Brahms remained in Vienna for the rest of his life. He resigned as director of the Society of Friends of Music in 1875, and from then on devoted his life almost solely to composition. When he went on concert tours, he conducted or performed (on the piano) only his own works. He maintained a few close personal friendships and remained a lifelong bachelor. He spent his summers traveling in Italy, Switzerland, and Austria. During these years Brahms composed the boldly conceived Double Concerto in A Minor (1887) for violin and cello, the powerful Piano Trio No. 3 in C Minor (1886), and the Violin Sonata in D Minor (1886–88). He also completed the radiantly joyous first String Quintet in F Major (1882) and the energetic second String Quintet in G Major (1890).

Paul Hindemith

November 16, 1895 – December 28, 1963

Paul Hindemith, one of the most successful composers of twentieth century Germany, had a relationship with the Nazi Party plagued by inconsistencies and paradoxes. The same man whom Goebbels recognised in 1934 as ‘unquestionably… one of the most important talents in the younger generation of composers’ had his compositions banned only two years later. Although a committed modernist who collaborated with both leftist and Jewish musicians, Hindemith’s apolitical attitude and willingness to compromise, as well as his international reputation, allowed him to have a surprisingly long career in Nazi Germany, and to enjoy periodic support from high-placed Nazi officials. Despite, or perhaps because of, the Nazi censure he was subject to, Hindemith remained the pre-eminent example of a modern German composer, and his name became synonymous with Nazism’s tortured relationship with modernity.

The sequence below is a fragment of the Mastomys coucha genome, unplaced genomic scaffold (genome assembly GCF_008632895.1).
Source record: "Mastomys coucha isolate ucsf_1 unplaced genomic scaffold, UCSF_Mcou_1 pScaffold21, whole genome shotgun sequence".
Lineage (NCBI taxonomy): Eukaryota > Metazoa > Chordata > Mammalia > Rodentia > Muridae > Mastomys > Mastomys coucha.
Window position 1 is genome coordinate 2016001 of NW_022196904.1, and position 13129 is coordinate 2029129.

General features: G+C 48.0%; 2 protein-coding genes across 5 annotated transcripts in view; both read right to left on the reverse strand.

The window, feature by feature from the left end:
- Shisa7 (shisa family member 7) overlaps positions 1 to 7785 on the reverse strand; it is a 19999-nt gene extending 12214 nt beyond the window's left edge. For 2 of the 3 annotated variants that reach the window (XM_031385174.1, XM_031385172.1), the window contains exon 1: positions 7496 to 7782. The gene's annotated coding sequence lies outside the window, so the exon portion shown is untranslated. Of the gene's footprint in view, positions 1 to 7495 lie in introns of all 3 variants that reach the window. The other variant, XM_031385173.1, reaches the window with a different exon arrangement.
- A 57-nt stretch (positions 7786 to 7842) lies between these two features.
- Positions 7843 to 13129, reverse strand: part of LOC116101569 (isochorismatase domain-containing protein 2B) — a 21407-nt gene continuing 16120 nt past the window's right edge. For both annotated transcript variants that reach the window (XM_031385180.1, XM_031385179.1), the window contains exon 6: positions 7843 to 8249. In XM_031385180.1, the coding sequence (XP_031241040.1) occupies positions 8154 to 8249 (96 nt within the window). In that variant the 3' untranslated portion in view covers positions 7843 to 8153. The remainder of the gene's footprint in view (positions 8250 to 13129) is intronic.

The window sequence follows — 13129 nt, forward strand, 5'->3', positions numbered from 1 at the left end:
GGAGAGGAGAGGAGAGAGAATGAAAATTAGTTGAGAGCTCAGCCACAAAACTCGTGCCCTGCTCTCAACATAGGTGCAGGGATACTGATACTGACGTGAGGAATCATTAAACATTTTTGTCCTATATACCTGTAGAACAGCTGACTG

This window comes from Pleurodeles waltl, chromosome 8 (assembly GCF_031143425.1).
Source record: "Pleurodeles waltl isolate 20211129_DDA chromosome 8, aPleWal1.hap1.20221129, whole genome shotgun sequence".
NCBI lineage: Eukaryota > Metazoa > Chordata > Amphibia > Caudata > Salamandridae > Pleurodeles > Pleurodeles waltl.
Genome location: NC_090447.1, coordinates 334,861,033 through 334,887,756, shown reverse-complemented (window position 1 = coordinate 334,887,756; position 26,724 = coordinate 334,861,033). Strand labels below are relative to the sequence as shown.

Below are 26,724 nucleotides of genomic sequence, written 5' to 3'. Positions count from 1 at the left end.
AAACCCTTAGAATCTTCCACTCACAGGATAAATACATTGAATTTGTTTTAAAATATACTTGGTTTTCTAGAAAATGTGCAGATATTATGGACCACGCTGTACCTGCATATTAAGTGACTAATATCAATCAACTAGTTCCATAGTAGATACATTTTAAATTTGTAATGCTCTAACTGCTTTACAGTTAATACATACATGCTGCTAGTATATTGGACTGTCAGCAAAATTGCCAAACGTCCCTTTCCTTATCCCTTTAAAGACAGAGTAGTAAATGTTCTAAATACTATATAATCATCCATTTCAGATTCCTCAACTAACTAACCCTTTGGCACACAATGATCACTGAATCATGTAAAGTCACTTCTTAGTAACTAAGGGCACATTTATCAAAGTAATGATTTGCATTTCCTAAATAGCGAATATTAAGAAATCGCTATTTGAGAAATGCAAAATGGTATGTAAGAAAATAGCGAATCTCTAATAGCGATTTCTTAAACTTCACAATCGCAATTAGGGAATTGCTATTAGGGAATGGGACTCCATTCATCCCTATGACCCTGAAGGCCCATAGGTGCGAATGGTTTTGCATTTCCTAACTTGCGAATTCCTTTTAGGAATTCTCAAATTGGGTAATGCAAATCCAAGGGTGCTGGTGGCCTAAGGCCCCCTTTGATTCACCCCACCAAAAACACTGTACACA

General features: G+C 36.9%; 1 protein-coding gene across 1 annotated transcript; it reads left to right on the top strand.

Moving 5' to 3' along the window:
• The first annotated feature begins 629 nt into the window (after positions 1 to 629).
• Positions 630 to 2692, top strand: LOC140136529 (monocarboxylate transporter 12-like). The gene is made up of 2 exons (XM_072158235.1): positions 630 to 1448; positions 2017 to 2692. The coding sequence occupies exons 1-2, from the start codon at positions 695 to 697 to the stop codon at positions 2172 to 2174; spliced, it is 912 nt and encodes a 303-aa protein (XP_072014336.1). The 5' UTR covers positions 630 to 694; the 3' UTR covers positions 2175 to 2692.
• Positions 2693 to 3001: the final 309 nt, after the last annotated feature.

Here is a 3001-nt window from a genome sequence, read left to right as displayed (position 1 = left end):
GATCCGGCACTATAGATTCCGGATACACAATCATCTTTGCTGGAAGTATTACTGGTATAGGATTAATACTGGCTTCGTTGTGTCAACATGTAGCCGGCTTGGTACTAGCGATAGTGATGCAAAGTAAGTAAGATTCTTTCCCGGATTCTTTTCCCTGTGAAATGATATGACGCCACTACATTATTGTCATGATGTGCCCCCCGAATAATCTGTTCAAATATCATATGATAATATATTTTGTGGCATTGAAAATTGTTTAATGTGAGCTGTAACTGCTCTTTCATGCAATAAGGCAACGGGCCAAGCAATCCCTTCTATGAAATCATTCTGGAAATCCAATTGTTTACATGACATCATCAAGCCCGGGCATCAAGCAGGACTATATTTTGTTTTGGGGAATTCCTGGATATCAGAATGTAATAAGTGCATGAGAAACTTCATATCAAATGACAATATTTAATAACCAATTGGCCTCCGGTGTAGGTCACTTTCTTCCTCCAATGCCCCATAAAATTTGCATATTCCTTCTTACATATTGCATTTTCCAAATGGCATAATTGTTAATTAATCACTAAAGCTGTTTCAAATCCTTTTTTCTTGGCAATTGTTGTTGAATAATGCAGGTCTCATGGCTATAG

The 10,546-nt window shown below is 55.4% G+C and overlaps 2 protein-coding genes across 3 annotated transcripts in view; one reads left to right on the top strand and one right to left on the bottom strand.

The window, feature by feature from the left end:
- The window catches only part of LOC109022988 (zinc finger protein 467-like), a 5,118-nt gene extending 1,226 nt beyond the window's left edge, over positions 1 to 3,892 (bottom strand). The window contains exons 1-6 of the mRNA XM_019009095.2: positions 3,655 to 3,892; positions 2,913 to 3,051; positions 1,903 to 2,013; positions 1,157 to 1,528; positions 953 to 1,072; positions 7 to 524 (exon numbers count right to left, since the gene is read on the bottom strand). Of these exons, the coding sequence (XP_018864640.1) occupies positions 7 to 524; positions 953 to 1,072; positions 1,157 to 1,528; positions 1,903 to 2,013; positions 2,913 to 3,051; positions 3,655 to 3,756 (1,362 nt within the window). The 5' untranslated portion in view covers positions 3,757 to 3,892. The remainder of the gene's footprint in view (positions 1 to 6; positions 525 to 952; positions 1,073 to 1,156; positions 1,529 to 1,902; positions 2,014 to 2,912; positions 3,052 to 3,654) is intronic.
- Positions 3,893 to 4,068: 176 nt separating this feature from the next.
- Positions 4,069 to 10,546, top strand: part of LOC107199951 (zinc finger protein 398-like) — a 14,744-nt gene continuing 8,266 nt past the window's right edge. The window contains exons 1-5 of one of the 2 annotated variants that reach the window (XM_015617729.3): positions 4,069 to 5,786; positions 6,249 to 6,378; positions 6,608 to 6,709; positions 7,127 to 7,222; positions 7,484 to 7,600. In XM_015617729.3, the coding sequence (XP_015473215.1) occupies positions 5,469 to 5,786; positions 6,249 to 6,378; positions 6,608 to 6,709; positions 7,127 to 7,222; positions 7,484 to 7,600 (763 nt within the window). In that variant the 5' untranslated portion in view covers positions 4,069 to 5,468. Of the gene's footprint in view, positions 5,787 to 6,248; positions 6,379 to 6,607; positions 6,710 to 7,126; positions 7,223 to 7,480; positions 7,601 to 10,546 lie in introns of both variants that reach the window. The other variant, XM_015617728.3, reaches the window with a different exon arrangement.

Born in 1895 in Hanau, Hindemith studied violin as a child. As a teenager he entered the music conservatory in Frankfurt am Main, where he studied violin from 1909 and composition from 1912. In 1915 he was appointed concertmaster of the Frankfurt Opera orchestra, leading the orchestra until 1923 (with a break when he was drafted in 1917-8). Hindemith’s father died in World War I.